Updated: Aug 20, 2022

     Do you know what they are doing to Utah’s water supply & how it affects our food source?

      So, what’s the deal with Utah’s water? Do we know why our water levels are so low? Is it really due to a drought? Have you noticed water piping being replaced and new water metering being placed in your city? Utah’s government says it’s due to old infrastructure, lead poisoning, and conservation efforts. Is that really why? If it’s not, do you know why they would lie about us being in a drought? Let’s take a look at some of the facts surrounding Utah’s new “green water infrastructure.”

      There are three main factors playing into this drought of ours: allocation of water, climate change and weather modification, and the source of our water.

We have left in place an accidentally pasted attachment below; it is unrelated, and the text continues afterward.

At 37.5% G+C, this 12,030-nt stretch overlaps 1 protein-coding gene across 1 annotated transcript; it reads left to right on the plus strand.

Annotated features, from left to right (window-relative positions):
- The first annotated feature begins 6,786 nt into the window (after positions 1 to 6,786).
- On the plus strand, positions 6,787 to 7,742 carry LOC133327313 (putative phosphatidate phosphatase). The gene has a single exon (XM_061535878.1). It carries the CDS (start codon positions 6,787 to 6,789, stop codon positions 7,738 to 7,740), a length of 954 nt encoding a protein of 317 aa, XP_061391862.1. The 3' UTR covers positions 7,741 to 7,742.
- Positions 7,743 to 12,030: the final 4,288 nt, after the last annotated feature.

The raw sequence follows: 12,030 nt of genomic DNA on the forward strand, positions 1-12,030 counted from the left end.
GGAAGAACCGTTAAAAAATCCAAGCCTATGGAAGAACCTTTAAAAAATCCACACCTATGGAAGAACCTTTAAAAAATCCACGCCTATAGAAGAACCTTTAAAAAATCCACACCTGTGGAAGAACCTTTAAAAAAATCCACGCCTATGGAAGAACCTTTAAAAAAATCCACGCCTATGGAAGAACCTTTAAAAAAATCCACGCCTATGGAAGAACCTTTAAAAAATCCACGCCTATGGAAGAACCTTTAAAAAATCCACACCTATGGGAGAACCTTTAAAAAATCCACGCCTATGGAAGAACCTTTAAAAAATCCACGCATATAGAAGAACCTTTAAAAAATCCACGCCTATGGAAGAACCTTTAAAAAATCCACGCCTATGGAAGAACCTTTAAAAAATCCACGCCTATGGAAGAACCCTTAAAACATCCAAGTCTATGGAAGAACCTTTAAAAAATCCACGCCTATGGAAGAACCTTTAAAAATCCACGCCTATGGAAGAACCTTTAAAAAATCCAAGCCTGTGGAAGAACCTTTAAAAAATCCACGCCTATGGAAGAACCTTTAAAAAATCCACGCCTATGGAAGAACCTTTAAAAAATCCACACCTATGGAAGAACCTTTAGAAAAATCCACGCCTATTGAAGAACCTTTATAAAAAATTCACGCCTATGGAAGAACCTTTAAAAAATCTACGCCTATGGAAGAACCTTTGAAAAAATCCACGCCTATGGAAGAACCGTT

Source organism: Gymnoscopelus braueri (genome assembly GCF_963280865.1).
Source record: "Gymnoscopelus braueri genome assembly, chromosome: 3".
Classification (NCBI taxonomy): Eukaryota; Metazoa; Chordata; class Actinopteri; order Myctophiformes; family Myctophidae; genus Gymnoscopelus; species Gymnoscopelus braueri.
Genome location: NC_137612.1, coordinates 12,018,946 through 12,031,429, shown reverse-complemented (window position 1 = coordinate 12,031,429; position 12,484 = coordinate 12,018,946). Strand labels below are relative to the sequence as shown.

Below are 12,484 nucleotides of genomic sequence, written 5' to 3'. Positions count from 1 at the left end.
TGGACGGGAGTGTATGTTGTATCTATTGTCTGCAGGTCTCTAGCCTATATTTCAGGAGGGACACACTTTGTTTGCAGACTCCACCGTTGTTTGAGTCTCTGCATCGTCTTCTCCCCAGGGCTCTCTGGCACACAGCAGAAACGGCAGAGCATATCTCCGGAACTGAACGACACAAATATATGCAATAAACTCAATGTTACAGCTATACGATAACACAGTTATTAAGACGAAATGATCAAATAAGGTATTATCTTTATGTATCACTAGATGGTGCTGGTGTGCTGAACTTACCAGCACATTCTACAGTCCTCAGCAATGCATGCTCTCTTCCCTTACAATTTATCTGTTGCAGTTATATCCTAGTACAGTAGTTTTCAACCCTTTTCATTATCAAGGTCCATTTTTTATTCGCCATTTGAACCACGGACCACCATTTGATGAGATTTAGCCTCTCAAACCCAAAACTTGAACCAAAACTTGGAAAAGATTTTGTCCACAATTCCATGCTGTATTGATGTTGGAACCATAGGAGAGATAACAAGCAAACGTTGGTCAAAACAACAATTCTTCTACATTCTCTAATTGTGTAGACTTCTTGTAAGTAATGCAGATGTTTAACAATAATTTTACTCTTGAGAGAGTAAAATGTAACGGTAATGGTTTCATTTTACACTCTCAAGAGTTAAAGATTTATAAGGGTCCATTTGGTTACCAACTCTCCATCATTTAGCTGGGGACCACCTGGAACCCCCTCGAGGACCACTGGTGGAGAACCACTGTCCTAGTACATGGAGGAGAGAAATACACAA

When it comes to the allocation of our water, not many people are aware of the Utah Central Project which links the Green River into our Upper Colorado River Compact. We hear Governor Spencer Cox talk a lot about the Colorado River and how it is supposedly drying up but no one seems to ever mention the Green River and its role in our water supply. When the Utah Central Project was started in 1956, one million acre feet of water was being allocated, via the Green River, to our upper water basin. Just to put that into perspective, one acre foot is equivalent to 326,000 gallons of water… that’s a lot of water! As of today, it is only receiving 101,000 acre feet of water due to the government reducing the allocation amount over the last decade. Are you aware that our government has also allotted a portion of our Colorado River water to Mexico? They added the additional water to the share Mexico gets in Minute 319 of the Mexico-U.S. Treaty. It goes down their river bed all the way to empty into the ocean.